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Orange revolution

Published: March 9, 2007 (Issue # 1252)



  • Alain Maratrat (l) directs performers at a rehearsal of his production of The Love For Three Oranges at the Mariinsky Theater this week.
    Photo: For The St. Petersburg Times

Alain Maratrat aims to awaken opera fans joi de vivre in his production of Sergei Prokofievs The Love For Three Oranges which premieres on Wednesday at the Mariinsky Theater.

Inspired by Carlo Gozzis commedia dellarte scenario, the surrealistic and enchanting work is Prokofievs most widely performed opera. The Gozzi tale was admired by the composer for its bright theatricality and a whimsical fusion of magic and parody.

When I left Moscow, I took a volume of plays with me for the journey; in it was printed Carlo Gozzis The Love For Three Oranges, Prokofiev wrote in his diary. It held me spellbound with its mix of fairy tales, humor and satire it was during that long journey that I began something resembling a sketch for the opera.

The Love For Three Oranges tells the story of a hypochondriac prince who falls in love with a princess from a distance. The prince is looking for a place for himself and is rewarded by the love of the princess. The opera is packed with miracles, parodies and mystifications.

The opera first saw the stage in Chicago on Dec. 30, 1921, and immediately became a favorite on the international opera scene. It enjoyed its first staging at the Mariinsky five years later. Prokofiev welcomed the Russian premiere staged by director Sergei Radlov by saying that the show was by far the most successful production of the opera he had seen. Mariinskys second take on the opera, directed by Alexander Petrov, followed in 1991.

This work is like a bustling musical show, with a lot of drive and passion, Maratrat, the French director of the latest version, said, exuding enthusiasm and promising a dynamic production with snappy changes of set. And this is a fantastic story.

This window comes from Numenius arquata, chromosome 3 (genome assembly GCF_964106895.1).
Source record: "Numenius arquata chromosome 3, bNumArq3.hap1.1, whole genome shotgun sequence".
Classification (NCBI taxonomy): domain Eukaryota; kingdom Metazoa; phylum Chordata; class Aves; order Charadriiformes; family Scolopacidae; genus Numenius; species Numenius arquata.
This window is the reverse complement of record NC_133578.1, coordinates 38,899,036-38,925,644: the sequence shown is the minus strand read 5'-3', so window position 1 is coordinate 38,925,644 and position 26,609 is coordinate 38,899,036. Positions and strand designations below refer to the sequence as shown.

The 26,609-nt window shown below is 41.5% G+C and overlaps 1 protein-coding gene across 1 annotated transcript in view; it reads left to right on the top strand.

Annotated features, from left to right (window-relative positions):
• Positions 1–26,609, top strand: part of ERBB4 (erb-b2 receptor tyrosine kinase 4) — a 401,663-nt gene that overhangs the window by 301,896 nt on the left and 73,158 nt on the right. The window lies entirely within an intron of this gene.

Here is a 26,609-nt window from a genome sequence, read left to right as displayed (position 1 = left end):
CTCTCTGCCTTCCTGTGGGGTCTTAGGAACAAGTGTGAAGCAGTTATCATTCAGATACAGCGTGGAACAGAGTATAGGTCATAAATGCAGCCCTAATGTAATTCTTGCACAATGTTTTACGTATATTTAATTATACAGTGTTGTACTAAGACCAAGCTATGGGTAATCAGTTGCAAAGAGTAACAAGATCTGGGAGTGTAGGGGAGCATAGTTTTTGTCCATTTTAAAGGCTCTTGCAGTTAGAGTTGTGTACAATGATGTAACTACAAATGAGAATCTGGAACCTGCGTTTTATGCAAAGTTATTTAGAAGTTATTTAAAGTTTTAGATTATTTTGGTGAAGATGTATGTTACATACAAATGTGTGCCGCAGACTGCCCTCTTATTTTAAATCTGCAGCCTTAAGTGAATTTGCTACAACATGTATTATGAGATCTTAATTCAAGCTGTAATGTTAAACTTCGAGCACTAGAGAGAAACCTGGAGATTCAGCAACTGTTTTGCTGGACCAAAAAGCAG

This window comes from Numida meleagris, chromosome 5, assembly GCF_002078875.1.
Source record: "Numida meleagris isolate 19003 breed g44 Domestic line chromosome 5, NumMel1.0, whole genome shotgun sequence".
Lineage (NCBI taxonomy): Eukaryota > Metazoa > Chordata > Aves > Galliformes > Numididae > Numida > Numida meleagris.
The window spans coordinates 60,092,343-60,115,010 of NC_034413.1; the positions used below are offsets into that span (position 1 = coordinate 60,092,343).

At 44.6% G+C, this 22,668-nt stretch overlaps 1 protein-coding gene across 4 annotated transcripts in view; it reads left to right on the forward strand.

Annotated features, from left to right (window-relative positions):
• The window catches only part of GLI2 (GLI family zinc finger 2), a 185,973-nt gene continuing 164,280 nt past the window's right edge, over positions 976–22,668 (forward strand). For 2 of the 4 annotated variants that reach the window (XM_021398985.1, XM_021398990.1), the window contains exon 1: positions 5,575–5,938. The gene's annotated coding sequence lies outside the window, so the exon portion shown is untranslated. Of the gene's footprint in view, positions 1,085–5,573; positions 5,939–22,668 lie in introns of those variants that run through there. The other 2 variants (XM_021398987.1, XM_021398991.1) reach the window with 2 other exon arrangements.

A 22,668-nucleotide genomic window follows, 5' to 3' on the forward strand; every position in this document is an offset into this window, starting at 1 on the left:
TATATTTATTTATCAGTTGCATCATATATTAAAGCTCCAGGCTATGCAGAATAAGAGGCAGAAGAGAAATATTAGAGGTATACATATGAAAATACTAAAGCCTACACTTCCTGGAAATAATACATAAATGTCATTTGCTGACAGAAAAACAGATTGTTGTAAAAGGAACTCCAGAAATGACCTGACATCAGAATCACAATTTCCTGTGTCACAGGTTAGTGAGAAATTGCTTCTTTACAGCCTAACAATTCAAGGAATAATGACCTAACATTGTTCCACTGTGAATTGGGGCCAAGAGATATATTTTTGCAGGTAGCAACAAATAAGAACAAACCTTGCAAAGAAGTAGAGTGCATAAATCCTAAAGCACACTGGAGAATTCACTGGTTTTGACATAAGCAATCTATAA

Maratrat is hoping to inspire and encourage a more cheerful and more curious attitude in the audiences. The hypochondriac prince has become a common type these days, the director feels.

There are so many young people who do exactly the same shutting themselves off from the real world, hiding from reality on the internet, and being afraid of life itself, Maratrat said. They need a way out of that trap, and the story of the poor prince shows one such way. We need to make it believable.

I do feel I need to whet peoples appetite for life, Maratrat told The St. Petersburg Times in an interview between rehearsals on Tuesday. Look around, and you see that even young people have a meagre appetite for life; dull, uninspired faces abound the streets, regardless of where you go. People just do not smile anymore.

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ALL ABOUT TOWN

Thursday, July 24


Liliana Modiliani, a well-known Russian stylist, will talk about choosing clothes that fit during her lecture at 7 p.m. at the Pryamoy Efir art club, 13 Viborgskoe Shosse.



Friday, July 25


Discuss Russias economic and political prospects for 2014 during a Business Breakfast organized by SPIBA at 9.30 a.m. in the Bank Saint-Petersburg office at 64


Malookhtinsky Prospekt.


Start your weekend with adorable miniature pigs at the Squealing Pig festival at 7 p.m. this evening in the Karl & Friedrich restaurant, 15 Iozhnaya doroga, on Krestovsky Island.



Saturday, July 26


Hundreds of brand-new and retro cars, drag and drift shows, test drives and karting are planned for the Avtobum-2014 festival, which will take place in front of the RIO shopping center at 2 Fuchika Ulitsa.


Participants in todays SaniDay Summer competition will impress visitors with their hand-made, unusual and hilarious boats, which will race at the Igora Resort near the 54th kilometer on Priozerskoe Shosse.


Metro Family Day will include both serious lectures for adults and master-classes for children, making the event interesting for the whole family. To participate, come to Kirov Park on Yelagin Island.


Photography will be the focus of todays Photosubbota, which features lectures by famous photographers, meetings with photo schools and studio representatives, and participation in a photography competition. The event starts at noon at Petrokongress, 5 Lodeynopolskaya Ulitsa.


If you like cycling, make sure to visit the Za Velogorod Festival with its retro bike exhibition, market and live music. The second round of the Leningrad Criterium race will also take place during the event at Petrovsky Arsenal in Sestroretsk.



Sunday, July 27


Navy Day will be celebrated with a weapon and military transportation exhibition, self-defense master classes and concerts. The event starts at 1 p.m. in the 300th Anniversary Park of St. Petersburg.



Monday, July 28


Dont miss a chance to see the latest achievements in robotics during the RoboDom interactive show, exhibiting more than 150 robots. The show will be at BUM center, 22/2 Gzhatskaya Ulitsa, until Aug. 3. The entrance ticket costs 350 rubles ($10).



Tuesday, July 29


A video of a Queen concert from 1986 will be shown today at 8 p.m. in Yaschik, 50/13 Ligovsky Prospekt.



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